The ceremony of the investiture was performed afterwards at Rome. On the night preceding, the whole city was illuminated and decorated with garlands; the Forum, as morning approached, was filled with "the people," arranged in their several tribes, clothed in white robes and bearing boughs of laurel; the Praetorians, in their splendid arms, were drawn up in two lines from the further extremity of the Forum to the Rostra, to maintain the avenue of approach clear; all the roofs of the buildings on every side were thronged with crowds of spectators; at break of day Nero arrived in the attire appropriated to triumphs, accompanied by the members of the Senate and his body-guard, and took his seat on the Rostra in a curule chair. Tiridates and his suite were then introduced between the two long lines of soldiers; and the prince, advancing to the Rostra, made an oration, which (as reported by Dio) was of a sufficiently abject character. Nero responded proudly; and then the Armenian prince, ascending the Rostra by a way constructed for the purpose, and sitting at the feet of the Roman Emperor, received from his hand, after his speech had been interpreted to the assembled Romans, the coveted diadem, the symbol of Oriental sovereignty.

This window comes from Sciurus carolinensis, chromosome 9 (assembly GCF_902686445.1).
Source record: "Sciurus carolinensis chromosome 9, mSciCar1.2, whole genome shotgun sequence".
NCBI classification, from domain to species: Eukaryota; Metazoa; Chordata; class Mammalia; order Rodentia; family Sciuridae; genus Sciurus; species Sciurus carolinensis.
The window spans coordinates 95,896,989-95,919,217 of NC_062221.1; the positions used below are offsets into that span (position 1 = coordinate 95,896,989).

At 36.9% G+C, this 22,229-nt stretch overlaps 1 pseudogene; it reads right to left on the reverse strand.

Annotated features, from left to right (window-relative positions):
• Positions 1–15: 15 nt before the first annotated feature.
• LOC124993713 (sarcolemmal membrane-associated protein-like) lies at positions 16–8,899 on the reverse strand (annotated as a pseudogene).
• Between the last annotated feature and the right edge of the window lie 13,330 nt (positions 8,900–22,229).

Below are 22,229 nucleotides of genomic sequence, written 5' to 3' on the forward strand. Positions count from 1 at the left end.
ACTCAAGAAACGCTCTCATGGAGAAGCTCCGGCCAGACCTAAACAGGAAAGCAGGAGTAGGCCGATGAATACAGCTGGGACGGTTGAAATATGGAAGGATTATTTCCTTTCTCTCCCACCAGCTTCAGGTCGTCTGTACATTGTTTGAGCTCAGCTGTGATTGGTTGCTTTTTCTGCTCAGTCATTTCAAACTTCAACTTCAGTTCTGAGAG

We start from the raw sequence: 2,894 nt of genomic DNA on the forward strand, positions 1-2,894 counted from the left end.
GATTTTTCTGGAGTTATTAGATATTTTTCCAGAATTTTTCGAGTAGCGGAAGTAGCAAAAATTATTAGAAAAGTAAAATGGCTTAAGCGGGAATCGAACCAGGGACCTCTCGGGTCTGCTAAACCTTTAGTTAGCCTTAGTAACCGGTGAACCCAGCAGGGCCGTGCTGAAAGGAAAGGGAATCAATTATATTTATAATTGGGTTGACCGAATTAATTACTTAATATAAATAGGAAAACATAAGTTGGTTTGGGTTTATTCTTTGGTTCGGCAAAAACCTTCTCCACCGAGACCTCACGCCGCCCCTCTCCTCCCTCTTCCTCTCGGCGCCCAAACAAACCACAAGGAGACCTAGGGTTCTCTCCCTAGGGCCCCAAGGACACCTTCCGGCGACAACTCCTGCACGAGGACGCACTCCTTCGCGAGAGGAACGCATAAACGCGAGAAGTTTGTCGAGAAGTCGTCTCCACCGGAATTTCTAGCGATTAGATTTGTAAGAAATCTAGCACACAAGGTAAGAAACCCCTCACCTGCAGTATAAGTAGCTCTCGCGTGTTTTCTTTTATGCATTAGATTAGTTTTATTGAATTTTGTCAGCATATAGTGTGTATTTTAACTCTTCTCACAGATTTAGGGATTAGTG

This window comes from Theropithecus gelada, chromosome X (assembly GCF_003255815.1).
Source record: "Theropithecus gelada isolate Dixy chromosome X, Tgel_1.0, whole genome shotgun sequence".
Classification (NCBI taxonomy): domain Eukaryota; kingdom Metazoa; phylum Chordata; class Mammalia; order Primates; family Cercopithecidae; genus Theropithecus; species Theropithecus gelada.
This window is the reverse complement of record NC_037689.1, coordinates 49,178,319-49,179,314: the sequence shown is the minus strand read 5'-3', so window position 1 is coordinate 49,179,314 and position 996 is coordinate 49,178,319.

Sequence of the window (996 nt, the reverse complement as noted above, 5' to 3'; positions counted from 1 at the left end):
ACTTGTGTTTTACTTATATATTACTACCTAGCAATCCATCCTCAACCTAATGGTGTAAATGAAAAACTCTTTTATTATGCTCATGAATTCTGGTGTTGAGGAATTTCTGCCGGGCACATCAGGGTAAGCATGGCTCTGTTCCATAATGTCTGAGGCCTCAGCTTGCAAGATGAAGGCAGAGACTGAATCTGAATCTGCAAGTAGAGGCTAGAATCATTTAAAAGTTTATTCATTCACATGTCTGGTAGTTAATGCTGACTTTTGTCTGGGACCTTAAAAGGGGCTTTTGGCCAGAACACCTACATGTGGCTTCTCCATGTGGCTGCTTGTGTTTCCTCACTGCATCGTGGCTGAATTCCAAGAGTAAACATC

After a stay of some weeks, or possibly months, at Rome, during which he was entertained by Nero with extreme magnificence, Tiridates returned, across the Adriatic and through Greece and Asia Minor, to his own land. The circumstances of his journey and his reception involved a concession to Rome of all that could be desired in the way of formal and verbal acknowledgment. The substantial advantage, however, remained with the Parthians. The Romans, both in the East and at the capital, were flattered by a show of submission; but the Orientals must have concluded that the long struggle had terminated in an acknowledgment by Rome of Parthia as the stronger power. Ever since the time of Lucullus, Armenia had been the object of contention between the two states, both of which had sought, as occasion served, to place upon the throne its own nominees. Recently the rival powers had at one and the same time brought forward rival claimants; and the very tangible issue had been raised, Was Tigranes or Tiridates to be king? When the claims of Tigranes were finally, with the consent of Rome, set aside, and those of Tiridates allowed, the real point in dispute was yielded by the Romans. A Parthian, the actual brother of the reigning Parthian king, was permitted to rule the country which Rome had long deemed her own. It could not be doubted that he would rule it in accordance with Parthian interests. His Roman investiture was a form which he had been forced to go through; what effect could it have on him in the future, except to create a feeling of soreness? The arms of Volagases had been the real force which had placed him upon the throne; and to those arms he must have looked to support him in case of an emergency. Thus Armenia was in point of fact relinquished to Parthia at the very time when it was nominally replaced under the sovereignty of the Romans.